This principle mandating deference to state court factual determinations specifically applies to state court findings relating to the competence of criminal defendants. Thus, federal courts are not free to substitute their views for the findings of state judges on issues of competence to stand trial, Maggio, 462 U.S. at 117, competence to waive rights, Demosthenes, 495 U.S. at 734-35, or whether the defendant's mental competence affected his ability to comply with post-conviction petition filing deadlines. Nara v. Frank, 488 F.3d. 187, 200-01 (3d Cir. 2007) (state court finding that defendant's mental incompetence interfered with his ability to file timely petition entitled to a presumption of correctness). Rather, these factual findings must be presumed to be correct unless the petitioner can show by clear and convincing evidence that they were erroneous. See 28 U.S.C. § 2254(e)(1).
3. Ineffective Assistance of Counsel- The Legal Standard
These principles apply with particular force to claims of ineffective assistance of counsel. A Petitioner like Eakle faces an exacting burden when he collaterally challenges a conviction and sentence based upon the alleged ineffectiveness of counsel. As the Supreme Court has noted:
A convicted defendant's claim that counsel's assistance was so defective as to require reversal of a conviction or... sentence has two components. First, the defendant must show that counsel's performance was deficient. This requires showing that counsel made errors so serious that counsel was not functioning as the 'counsel' guaranteed the defendant by the Sixth Amendment. Second, the defendant must show that the deficient performance prejudiced the defense. This requires showing that counsel's errors were so serious as to deprive the defendant of a fair trial, a trial whose result is reliable. Unless a defendant makes both showings, it cannot be said that the conviction or . . . sentence resulted from a breakdown in the adversary process that renders the results unreliable. Strickland v. Washington, 466 U.S. 668, 687 (1984).
Thus, in order to succeed in a claim of ineffective assistance of counsel, the petitioner must show both "cause"; that is, a legally deficient performance by counsel, and "prejudice" resulting from that ineffective performance. With respect to the first element of this test, in assessing the competence of counsel, "[j]udicial scrutiny of counsel's performance must be highly deferential, " Strickland, 466 U.S. at 689, and "a court must indulge a strong presumption that counsel's conduct falls within the wide range of reasonable professional assistance." Id. A petitioner must satisfy both of the Strickland prongs in order to maintain a claim of ineffective counsel. George v. Sively, 254 F.3d 438, 443 (3d Cir. 2001).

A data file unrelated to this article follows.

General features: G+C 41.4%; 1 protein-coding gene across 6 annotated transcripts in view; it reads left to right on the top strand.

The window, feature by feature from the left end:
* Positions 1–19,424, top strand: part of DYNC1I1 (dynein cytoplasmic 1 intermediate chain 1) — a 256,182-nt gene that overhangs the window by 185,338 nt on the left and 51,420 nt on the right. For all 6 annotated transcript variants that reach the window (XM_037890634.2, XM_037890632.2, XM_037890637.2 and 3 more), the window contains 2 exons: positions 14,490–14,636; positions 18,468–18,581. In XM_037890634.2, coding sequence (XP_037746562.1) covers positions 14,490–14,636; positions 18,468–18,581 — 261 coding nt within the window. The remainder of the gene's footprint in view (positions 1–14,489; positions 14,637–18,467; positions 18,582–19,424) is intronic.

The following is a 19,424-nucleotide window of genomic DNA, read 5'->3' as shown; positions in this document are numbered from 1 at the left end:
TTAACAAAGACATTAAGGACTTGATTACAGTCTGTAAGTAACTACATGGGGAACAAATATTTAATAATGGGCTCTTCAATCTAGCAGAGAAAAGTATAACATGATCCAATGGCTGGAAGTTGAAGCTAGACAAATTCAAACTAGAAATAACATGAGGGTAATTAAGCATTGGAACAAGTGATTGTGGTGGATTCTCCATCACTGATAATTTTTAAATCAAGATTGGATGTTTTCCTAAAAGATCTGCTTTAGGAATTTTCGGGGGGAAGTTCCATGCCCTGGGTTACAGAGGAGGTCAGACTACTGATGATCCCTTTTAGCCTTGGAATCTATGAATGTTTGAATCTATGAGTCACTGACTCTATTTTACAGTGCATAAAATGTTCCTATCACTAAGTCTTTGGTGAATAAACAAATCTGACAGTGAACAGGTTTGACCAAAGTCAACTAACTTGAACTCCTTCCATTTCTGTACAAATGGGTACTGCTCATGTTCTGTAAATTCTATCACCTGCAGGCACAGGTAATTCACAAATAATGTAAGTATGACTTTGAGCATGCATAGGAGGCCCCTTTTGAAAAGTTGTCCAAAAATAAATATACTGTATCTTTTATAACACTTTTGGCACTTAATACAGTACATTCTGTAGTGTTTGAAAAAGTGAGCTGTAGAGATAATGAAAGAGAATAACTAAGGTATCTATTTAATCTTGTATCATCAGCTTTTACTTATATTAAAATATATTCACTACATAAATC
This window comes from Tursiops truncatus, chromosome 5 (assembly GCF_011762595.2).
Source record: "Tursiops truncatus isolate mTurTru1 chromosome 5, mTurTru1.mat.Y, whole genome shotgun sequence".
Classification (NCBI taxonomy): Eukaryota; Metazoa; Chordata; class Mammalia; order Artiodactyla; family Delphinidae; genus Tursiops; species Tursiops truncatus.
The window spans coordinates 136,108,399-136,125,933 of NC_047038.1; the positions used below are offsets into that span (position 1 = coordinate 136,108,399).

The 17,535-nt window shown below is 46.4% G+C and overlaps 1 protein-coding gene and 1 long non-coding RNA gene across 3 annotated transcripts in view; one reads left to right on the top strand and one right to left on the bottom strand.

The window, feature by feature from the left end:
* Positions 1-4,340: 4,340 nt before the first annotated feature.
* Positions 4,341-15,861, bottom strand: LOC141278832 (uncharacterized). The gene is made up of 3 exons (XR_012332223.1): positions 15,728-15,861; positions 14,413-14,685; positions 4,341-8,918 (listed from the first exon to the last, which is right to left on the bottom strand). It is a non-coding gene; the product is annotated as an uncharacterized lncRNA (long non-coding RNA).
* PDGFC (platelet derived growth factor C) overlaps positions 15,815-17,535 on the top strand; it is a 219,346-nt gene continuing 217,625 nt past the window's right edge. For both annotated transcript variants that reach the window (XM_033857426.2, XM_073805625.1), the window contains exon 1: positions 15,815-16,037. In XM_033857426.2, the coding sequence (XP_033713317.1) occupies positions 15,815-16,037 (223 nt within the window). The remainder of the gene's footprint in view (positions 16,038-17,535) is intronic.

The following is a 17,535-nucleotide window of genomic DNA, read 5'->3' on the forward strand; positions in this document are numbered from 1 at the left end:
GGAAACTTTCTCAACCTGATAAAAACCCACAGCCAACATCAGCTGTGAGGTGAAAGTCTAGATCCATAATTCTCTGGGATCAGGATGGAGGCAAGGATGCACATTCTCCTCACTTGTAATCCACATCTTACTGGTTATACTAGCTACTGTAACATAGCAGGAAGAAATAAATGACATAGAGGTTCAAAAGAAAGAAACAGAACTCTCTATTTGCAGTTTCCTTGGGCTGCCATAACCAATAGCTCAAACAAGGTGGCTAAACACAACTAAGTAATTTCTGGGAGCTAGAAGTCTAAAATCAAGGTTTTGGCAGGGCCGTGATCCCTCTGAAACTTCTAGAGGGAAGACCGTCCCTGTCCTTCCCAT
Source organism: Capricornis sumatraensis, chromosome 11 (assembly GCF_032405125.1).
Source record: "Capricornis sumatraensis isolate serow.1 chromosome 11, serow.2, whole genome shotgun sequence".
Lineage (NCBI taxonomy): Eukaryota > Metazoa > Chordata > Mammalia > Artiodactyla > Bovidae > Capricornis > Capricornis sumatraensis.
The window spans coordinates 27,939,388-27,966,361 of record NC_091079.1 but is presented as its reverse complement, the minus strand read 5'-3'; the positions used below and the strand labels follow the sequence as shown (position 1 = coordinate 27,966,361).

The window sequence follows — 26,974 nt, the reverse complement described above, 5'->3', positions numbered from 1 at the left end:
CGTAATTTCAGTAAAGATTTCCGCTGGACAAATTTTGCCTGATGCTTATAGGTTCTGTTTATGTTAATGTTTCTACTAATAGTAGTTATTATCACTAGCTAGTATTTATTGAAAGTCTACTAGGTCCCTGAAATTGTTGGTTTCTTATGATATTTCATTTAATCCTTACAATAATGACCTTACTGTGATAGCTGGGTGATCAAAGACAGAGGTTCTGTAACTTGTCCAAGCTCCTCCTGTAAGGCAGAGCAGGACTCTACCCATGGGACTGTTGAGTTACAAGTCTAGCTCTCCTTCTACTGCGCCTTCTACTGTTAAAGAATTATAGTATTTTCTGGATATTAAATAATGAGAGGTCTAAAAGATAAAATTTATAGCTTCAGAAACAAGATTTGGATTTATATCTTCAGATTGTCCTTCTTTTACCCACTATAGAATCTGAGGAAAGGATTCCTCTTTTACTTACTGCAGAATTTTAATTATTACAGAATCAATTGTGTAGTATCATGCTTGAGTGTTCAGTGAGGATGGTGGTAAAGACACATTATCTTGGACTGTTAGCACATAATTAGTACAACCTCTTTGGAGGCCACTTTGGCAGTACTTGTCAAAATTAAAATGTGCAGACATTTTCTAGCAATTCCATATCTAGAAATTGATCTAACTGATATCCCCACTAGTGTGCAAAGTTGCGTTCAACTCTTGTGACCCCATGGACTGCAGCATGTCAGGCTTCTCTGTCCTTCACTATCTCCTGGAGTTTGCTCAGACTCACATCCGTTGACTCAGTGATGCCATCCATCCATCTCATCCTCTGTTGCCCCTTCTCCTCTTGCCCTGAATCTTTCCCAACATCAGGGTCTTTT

Therefore, at the outset, Strickland requires a petitioner to "establish first that counsel's performance was deficient." Jermyn v. Horn, 266 F.3d 257, 282 (3d Cir. 2001). This threshold showing requires a petitioner to demonstrate that counsel made errors "so serious" that counsel was not functioning as guaranteed under the Sixth Amendment. Id. Additionally, the petitioner must demonstrate that counsel's representation fell below an objective standard of reasonableness under prevailing professional norms. Id. However, in making this assessment "[t]here is a 'strong presumption' that counsel's performance was reasonable." Id. (quoting Berryman v. Morton, 100 F.3d 1089, 1094 (3d Cir. 1996)).
But a mere showing of deficiencies by counsel is not sufficient to secure habeas relief. Under the second Strickland prong, a petitioner also "must demonstrate that he was prejudiced by counsel's errors." Id. This prejudice requirement compels the petitioner to show that "there is a reasonable probability that, but for counsel's unprofessional errors, the result of the proceeding would have been different." Id. A "reasonable probability" is defined as "a probability sufficient to undermine confidence in the outcome." Id.